It's a market that at the best of its days saw a flurry of business with no time for even a small talk to each other.  Now, the rush has slowed down considerably. Veggies are mounting in Velanthavalam market, which was once Kerala's largest tomato market. 
 

The situation is no different in northern districts. Retail vendors at Vazhikadavu vegetable market in Malappuram is selling sack full of veggies for just ₹100.
 

Traders are facing losses as people are left with no smaller denomination notes to make purchases . 
 

Muthukumar, a tomato wholesaler says no one is ready to purchase the fruit even for a much lower price. A crate containing 14 kilogrammes is sold for ₹40, and still, we find it difficult to find buyers, he said. 
 

Vegetables are sold at auction, and wholesale vendors get a maximum of ₹60 per crate. Before demonetisation, they used to get ₹250 to ₹300 per box of tomato. "There is no demand, and only five to six kilogrammes are being sold daily while before demonetisation more than 25 kilos were in demand. We take vegetables in credit, and almost every trader has to pay at least ₹ 1 lakh to wholesale vendors. But with no demand we have fallen in debt," Abdu Rasaq, a retail vendor said.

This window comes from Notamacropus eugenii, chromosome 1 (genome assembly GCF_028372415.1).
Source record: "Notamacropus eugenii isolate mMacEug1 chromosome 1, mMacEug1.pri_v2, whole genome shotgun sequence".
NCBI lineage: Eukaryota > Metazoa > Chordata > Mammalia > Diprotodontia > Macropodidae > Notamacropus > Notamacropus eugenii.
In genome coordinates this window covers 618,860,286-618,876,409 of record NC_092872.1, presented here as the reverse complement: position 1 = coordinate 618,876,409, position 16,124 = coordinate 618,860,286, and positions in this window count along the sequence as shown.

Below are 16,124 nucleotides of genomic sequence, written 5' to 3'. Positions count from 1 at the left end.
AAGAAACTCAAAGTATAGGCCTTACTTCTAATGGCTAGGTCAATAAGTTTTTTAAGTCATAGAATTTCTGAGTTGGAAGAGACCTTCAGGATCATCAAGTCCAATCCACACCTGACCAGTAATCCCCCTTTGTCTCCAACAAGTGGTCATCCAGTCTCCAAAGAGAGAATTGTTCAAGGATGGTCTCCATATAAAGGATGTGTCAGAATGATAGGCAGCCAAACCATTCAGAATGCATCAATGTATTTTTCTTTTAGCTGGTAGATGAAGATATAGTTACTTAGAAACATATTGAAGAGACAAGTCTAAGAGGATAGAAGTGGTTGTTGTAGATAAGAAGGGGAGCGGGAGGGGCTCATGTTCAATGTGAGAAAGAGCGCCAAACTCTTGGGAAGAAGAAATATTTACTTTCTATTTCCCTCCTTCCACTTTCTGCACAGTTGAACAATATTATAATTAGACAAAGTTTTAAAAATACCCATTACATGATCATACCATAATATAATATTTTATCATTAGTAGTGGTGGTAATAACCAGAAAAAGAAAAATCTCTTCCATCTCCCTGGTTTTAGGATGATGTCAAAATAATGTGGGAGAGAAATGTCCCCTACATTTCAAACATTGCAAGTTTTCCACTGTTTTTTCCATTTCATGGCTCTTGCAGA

The situation is no different in tomato farms where farmers are destroying their produce. The farmers have to pay atleast ₹250 per person to pluck the fruit, but with no demand, traders are refusing to buy. Hence the farmers are forced to let the ripe tomatoes rot, or allow cattle feed on them. 
 

Retailers in Vazhikadavu market found a new means to beat the heat. The competition is so high that retailers are trying to get whatever price they can. Each sack will contain almost 15 kg of vegitables. However, the move has helped to increase the sale of vegetables which the vendors used to throw in garbage owing to lack of demand.